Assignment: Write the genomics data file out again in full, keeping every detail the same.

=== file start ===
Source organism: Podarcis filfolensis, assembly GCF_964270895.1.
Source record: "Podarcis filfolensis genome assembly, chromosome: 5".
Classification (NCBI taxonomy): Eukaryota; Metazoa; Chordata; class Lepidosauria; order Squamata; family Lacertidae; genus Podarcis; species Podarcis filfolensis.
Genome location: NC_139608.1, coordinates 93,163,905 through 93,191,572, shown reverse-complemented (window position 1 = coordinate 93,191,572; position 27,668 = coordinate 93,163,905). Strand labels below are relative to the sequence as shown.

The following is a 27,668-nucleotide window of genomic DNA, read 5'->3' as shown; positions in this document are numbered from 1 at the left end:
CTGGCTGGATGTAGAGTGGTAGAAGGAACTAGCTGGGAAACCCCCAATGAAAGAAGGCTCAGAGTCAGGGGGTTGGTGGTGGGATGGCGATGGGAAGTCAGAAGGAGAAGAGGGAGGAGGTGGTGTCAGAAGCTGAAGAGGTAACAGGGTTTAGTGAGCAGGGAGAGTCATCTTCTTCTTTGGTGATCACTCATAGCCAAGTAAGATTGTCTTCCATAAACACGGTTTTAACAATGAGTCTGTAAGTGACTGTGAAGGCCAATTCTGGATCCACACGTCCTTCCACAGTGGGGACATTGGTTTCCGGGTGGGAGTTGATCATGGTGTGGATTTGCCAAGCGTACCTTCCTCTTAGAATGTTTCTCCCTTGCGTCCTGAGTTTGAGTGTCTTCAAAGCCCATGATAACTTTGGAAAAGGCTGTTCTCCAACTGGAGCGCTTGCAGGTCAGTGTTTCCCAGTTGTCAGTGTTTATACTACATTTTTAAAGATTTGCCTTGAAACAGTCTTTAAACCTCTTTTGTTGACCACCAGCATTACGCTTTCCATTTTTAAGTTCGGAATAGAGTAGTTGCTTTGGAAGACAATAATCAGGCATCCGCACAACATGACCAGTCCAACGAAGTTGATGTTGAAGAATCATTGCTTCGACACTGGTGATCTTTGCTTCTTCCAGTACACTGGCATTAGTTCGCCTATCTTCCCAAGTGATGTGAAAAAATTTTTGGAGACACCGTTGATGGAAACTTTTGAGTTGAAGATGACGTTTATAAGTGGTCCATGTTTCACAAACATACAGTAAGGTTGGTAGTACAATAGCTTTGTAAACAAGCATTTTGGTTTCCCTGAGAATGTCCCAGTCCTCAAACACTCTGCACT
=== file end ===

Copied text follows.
Source organism: Podarcis filfolensis, assembly GCF_964270895.1.
Source record: "Podarcis filfolensis genome assembly, chromosome: 5".
Classification (NCBI taxonomy): Eukaryota; Metazoa; Chordata; class Lepidosauria; order Squamata; family Lacertidae; genus Podarcis; species Podarcis filfolensis.
Genome location: NC_139608.1, coordinates 93,163,905 through 93,191,572, shown reverse-complemented (window position 1 = coordinate 93,191,572; position 27,668 = coordinate 93,163,905). Strand labels below are relative to the sequence as shown.

The following is a 27,668-nucleotide window of genomic DNA, read 5'->3' as shown; positions in this document are numbered from 1 at the left end:
CTGGCTGGATGTAGAGTGGTAGAAGGAACTAGCTGGGAAACCCCCAATGAAAGAAGGCTCAGAGTCAGGGGGTTGGTGGTGGGATGGCGATGGGAAGTCAGAAGGAGAAGAGGGAGGAGGTGGTGTCAGAAGCTGAAGAGGTAACAGGGTTTAGTGAGCAGGGAGAGTCATCTTCTTCTTTGGTGATCACTCATAGCCAAGTAAGATTGTCTTCCATAAACACGGTTTTAACAATGAGTCTGTAAGTGACTGTGAAGGCCAATTCTGGATCCACACGTCCTTCCACAGTGGGGACATTGGTTTCCGGGTGGGAGTTGATCATGGTGTGGATTTGCCAAGCGTACCTTCCTCTTAGAATGTTTCTCCCTTGCGTCCTGAGTTTGAGTGTCTTCAAAGCCCATGATAACTTTGGAAAAGGCTGTTCTCCAACTGGAGCGCTTGCAGGTCAGTGTTTCCCAGTTGTCAGTGTTTATACTACATTTTTAAAGATTTGCCTTGAAACAGTCTTTAAACCTCTTTTGTTGACCACCAGCATTACGCTTTCCATTTTTAAGTTCGGAATAGAGTAGTTGCTTTGGAAGACAATAATCAGGCATCCGCACAACATGACCAGTCCAACGAAGTTGATGTTGAAGAATCATTGCTTCGACACTGGTGATCTTTGCTTCTTCCAGTACACTGGCATTAGTTCGCCTATCTTCCCAAGTGATGTGAAAAAATTTTTGGAGACACCGTTGATGGAAACTTTTGAGTTGAAGATGACGTTTATAAGTGGTCCATGTTTCACAAACATACAGTAAGGTTGGTAGTACAATAGCTTTGTAAACAAGCATTTTGGTTTCCCTGAGAATGTCCCAGTCCTCAAACACTCTGCACT